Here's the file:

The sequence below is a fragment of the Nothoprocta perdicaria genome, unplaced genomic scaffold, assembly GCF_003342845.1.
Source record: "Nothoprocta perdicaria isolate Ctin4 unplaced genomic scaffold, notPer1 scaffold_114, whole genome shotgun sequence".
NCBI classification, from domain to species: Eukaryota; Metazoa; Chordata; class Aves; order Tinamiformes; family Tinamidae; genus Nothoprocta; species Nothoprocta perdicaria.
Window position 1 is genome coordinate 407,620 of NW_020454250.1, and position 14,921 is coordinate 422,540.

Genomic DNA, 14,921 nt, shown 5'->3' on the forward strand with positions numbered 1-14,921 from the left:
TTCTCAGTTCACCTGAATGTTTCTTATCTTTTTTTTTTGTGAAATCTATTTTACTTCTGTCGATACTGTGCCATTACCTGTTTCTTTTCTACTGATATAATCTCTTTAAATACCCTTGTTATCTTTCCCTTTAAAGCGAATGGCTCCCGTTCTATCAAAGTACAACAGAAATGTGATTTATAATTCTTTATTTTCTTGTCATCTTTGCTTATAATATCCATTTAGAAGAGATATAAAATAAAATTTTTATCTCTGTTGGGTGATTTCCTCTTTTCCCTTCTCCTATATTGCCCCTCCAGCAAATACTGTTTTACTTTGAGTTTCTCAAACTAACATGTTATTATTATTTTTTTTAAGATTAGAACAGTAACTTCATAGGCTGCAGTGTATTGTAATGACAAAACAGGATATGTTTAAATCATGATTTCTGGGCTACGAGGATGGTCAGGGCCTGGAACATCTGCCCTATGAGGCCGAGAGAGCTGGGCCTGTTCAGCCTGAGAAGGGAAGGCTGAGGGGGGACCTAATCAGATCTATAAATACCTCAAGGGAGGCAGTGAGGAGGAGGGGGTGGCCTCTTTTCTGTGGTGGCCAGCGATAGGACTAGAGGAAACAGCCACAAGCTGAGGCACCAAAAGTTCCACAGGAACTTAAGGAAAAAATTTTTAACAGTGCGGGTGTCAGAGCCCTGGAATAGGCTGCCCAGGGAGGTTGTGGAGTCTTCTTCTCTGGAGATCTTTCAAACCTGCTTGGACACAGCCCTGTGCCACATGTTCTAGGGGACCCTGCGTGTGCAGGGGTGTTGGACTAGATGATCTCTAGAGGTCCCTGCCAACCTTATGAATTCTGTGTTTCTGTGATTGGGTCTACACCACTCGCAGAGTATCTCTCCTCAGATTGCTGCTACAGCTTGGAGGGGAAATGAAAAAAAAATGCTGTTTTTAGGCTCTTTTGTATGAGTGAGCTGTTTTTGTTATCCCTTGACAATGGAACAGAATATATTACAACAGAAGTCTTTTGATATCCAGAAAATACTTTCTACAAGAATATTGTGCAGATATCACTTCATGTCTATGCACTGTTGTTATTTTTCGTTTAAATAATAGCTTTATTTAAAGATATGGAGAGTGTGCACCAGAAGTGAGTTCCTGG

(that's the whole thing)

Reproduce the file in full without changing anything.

The sequence below is a fragment of the Nothoprocta perdicaria genome, unplaced genomic scaffold, assembly GCF_003342845.1.
Source record: "Nothoprocta perdicaria isolate Ctin4 unplaced genomic scaffold, notPer1 scaffold_114, whole genome shotgun sequence".
NCBI classification, from domain to species: Eukaryota; Metazoa; Chordata; class Aves; order Tinamiformes; family Tinamidae; genus Nothoprocta; species Nothoprocta perdicaria.
Window position 1 is genome coordinate 407,620 of NW_020454250.1, and position 14,921 is coordinate 422,540.

Genomic DNA, 14,921 nt, shown 5'->3' on the forward strand with positions numbered 1-14,921 from the left:
TTCTCAGTTCACCTGAATGTTTCTTATCTTTTTTTTTTGTGAAATCTATTTTACTTCTGTCGATACTGTGCCATTACCTGTTTCTTTTCTACTGATATAATCTCTTTAAATACCCTTGTTATCTTTCCCTTTAAAGCGAATGGCTCCCGTTCTATCAAAGTACAACAGAAATGTGATTTATAATTCTTTATTTTCTTGTCATCTTTGCTTATAATATCCATTTAGAAGAGATATAAAATAAAATTTTTATCTCTGTTGGGTGATTTCCTCTTTTCCCTTCTCCTATATTGCCCCTCCAGCAAATACTGTTTTACTTTGAGTTTCTCAAACTAACATGTTATTATTATTTTTTTTAAGATTAGAACAGTAACTTCATAGGCTGCAGTGTATTGTAATGACAAAACAGGATATGTTTAAATCATGATTTCTGGGCTACGAGGATGGTCAGGGCCTGGAACATCTGCCCTATGAGGCCGAGAGAGCTGGGCCTGTTCAGCCTGAGAAGGGAAGGCTGAGGGGGGACCTAATCAGATCTATAAATACCTCAAGGGAGGCAGTGAGGAGGAGGGGGTGGCCTCTTTTCTGTGGTGGCCAGCGATAGGACTAGAGGAAACAGCCACAAGCTGAGGCACCAAAAGTTCCACAGGAACTTAAGGAAAAAATTTTTAACAGTGCGGGTGTCAGAGCCCTGGAATAGGCTGCCCAGGGAGGTTGTGGAGTCTTCTTCTCTGGAGATCTTTCAAACCTGCTTGGACACAGCCCTGTGCCACATGTTCTAGGGGACCCTGCGTGTGCAGGGGTGTTGGACTAGATGATCTCTAGAGGTCCCTGCCAACCTTATGAATTCTGTGTTTCTGTGATTGGGTCTACACCACTCGCAGAGTATCTCTCCTCAGATTGCTGCTACAGCTTGGAGGGGAAATGAAAAAAAAATGCTGTTTTTAGGCTCTTTTGTATGAGTGAGCTGTTTTTGTTATCCCTTGACAATGGAACAGAATATATTACAACAGAAGTCTTTTGATATCCAGAAAATACTTTCTACAAGAATATTGTGCAGATATCACTTCATGTCTATGCACTGTTGTTATTTTTCGTTTAAATAATAGCTTTATTTAAAGATATGGAGAGTGTGCACCAGAAGTGAGTTCCTGG